Researchers recommend apple peel to protect against cancer

By Philippa Jones

- Last updated on GMT

Related tags: Cancer cells, Cancer

Apple peel may be more nutritious than apple flesh for people
trying to keep cancer at bay, according to researchers at the
Cornell Institute, New York, US.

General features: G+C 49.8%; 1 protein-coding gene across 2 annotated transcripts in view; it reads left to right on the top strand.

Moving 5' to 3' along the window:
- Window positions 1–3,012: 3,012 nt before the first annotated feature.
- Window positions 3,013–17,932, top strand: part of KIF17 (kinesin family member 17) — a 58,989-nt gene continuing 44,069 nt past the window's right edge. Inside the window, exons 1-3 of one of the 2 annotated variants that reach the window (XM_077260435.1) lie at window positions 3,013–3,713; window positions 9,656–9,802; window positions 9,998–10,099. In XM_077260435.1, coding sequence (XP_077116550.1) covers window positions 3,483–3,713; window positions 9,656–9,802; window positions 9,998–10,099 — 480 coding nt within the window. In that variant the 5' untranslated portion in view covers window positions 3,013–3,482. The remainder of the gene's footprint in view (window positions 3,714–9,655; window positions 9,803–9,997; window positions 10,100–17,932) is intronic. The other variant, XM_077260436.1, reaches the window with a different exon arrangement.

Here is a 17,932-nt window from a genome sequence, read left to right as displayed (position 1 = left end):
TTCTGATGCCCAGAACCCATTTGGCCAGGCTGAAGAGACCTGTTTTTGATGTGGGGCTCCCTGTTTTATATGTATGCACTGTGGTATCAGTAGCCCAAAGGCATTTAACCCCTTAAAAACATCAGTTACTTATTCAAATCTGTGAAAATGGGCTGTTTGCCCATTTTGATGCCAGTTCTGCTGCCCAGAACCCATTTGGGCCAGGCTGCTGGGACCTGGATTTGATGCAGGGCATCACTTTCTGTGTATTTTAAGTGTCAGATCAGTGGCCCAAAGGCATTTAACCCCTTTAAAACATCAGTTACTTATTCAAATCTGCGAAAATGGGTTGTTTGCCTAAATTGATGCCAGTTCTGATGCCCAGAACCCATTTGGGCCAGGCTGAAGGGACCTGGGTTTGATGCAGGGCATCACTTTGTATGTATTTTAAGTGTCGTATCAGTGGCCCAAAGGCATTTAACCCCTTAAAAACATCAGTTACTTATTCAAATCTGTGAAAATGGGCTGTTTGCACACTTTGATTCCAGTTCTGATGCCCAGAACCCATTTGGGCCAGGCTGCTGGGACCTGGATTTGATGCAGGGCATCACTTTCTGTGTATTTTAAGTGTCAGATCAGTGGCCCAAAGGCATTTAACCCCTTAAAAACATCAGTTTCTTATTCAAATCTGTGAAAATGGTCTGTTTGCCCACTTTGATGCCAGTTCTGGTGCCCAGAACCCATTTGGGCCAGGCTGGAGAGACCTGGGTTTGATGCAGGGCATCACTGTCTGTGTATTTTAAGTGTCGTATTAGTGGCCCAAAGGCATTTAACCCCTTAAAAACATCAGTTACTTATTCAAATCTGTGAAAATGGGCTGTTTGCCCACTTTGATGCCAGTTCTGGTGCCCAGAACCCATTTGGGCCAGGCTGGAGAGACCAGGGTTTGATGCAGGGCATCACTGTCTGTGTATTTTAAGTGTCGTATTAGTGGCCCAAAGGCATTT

Researchers from Cornell claim to have identified a dozen compounds called triterpenoids in apple peel that either inhibited or killed cancer cells in laboratory cultures. "We found that several compounds have potent anti-proliferative activities against human liver, colon and breast cancer cells and may be partially responsible for the anti-cancer activities of whole apples,"​ said Rui Hai Liu, Cornell associate professor of food science. He and his colleagues analyzed the peel from 230 pounds of red delicious apples and isolated their individual compounds. They then tested the pure compounds against cancer cell growth. Previous Cornell studies have shown that apples appear to fight cancer cells in the laboratory and reduce the number and size of mammary tumours in rats. This latest research has led Cornell researchers to suggest that the triterpenoids may be doing much of the anti-cancer work. "Some compounds were more potent and acted differently against the various cancer cell lines, but they all show very potent anti-cancer activities and should be studied further,"​ said Liu. Liu and his team have also previously identified compounds called phytochemicals - mainly flavonoids and phenolic acids - in apples and other foods that appeared to have similar anti-cancer properties and inhibit tumour growth in human breast cancer cells "We believe that a recommendation that consumers eat five to 12 servings of a wide variety of fruits and vegetables daily is appropriate to reduce the risks of chronic diseases, including cancer, and to meet nutrient requirements for optimum health,"​ concluded Liu. Researchers at Cornell also believe that apples could fight the neurodegenerative disease Alzheimer's disease. Apples remain one of the most popular fruits for European consumers who crunch their way through about 20 kilos of apples a year or around 1.5 apples a day, compared to their US counterparts who eat about nine kilos a year or one every four days. Source: Journal of Agricultural and Food Chemistry​ 30 May 2007, Volume 55, Issue 11, Pages 4366 - 4370 "Triterpenoids Isolated from Apple Peels Have Potent Antiproliferative Activity and May Be Partially Responsible for Apple's Anticancer Activity"​ Authors: R.H. Liu, X. He

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